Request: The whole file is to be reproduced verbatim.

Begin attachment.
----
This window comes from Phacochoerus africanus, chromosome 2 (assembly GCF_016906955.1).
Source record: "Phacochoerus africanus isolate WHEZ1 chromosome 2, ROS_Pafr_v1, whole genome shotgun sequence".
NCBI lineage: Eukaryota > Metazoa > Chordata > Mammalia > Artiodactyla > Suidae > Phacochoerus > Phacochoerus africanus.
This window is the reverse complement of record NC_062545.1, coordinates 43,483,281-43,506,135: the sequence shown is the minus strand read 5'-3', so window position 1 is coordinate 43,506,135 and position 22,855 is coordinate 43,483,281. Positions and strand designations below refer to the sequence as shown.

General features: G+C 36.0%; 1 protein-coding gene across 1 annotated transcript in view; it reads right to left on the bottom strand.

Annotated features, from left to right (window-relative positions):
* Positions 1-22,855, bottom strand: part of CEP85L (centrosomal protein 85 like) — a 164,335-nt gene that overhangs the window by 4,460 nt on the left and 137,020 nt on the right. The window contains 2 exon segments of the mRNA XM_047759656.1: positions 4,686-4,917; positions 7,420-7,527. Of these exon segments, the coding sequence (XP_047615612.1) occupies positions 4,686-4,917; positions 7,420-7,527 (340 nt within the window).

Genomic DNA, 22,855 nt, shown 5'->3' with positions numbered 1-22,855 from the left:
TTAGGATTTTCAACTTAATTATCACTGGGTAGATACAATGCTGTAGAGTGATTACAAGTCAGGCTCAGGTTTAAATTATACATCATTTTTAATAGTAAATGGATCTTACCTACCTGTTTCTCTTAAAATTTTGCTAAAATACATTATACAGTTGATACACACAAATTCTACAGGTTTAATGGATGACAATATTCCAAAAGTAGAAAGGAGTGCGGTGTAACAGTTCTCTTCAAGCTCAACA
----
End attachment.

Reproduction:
This window comes from Phacochoerus africanus, chromosome 2 (assembly GCF_016906955.1).
Source record: "Phacochoerus africanus isolate WHEZ1 chromosome 2, ROS_Pafr_v1, whole genome shotgun sequence".
NCBI lineage: Eukaryota > Metazoa > Chordata > Mammalia > Artiodactyla > Suidae > Phacochoerus > Phacochoerus africanus.
This window is the reverse complement of record NC_062545.1, coordinates 43,483,281-43,506,135: the sequence shown is the minus strand read 5'-3', so window position 1 is coordinate 43,506,135 and position 22,855 is coordinate 43,483,281. Positions and strand designations below refer to the sequence as shown.

General features: G+C 36.0%; 1 protein-coding gene across 1 annotated transcript in view; it reads right to left on the bottom strand.

Annotated features, from left to right (window-relative positions):
* Positions 1-22,855, bottom strand: part of CEP85L (centrosomal protein 85 like) — a 164,335-nt gene that overhangs the window by 4,460 nt on the left and 137,020 nt on the right. The window contains 2 exon segments of the mRNA XM_047759656.1: positions 4,686-4,917; positions 7,420-7,527. Of these exon segments, the coding sequence (XP_047615612.1) occupies positions 4,686-4,917; positions 7,420-7,527 (340 nt within the window).

Genomic DNA, 22,855 nt, shown 5'->3' with positions numbered 1-22,855 from the left:
TTAGGATTTTCAACTTAATTATCACTGGGTAGATACAATGCTGTAGAGTGATTACAAGTCAGGCTCAGGTTTAAATTATACATCATTTTTAATAGTAAATGGATCTTACCTACCTGTTTCTCTTAAAATTTTGCTAAAATACATTATACAGTTGATACACACAAATTCTACAGGTTTAATGGATGACAATATTCCAAAAGTAGAAAGGAGTGCGGTGTAACAGTTCTCTTCAAGCTCAACA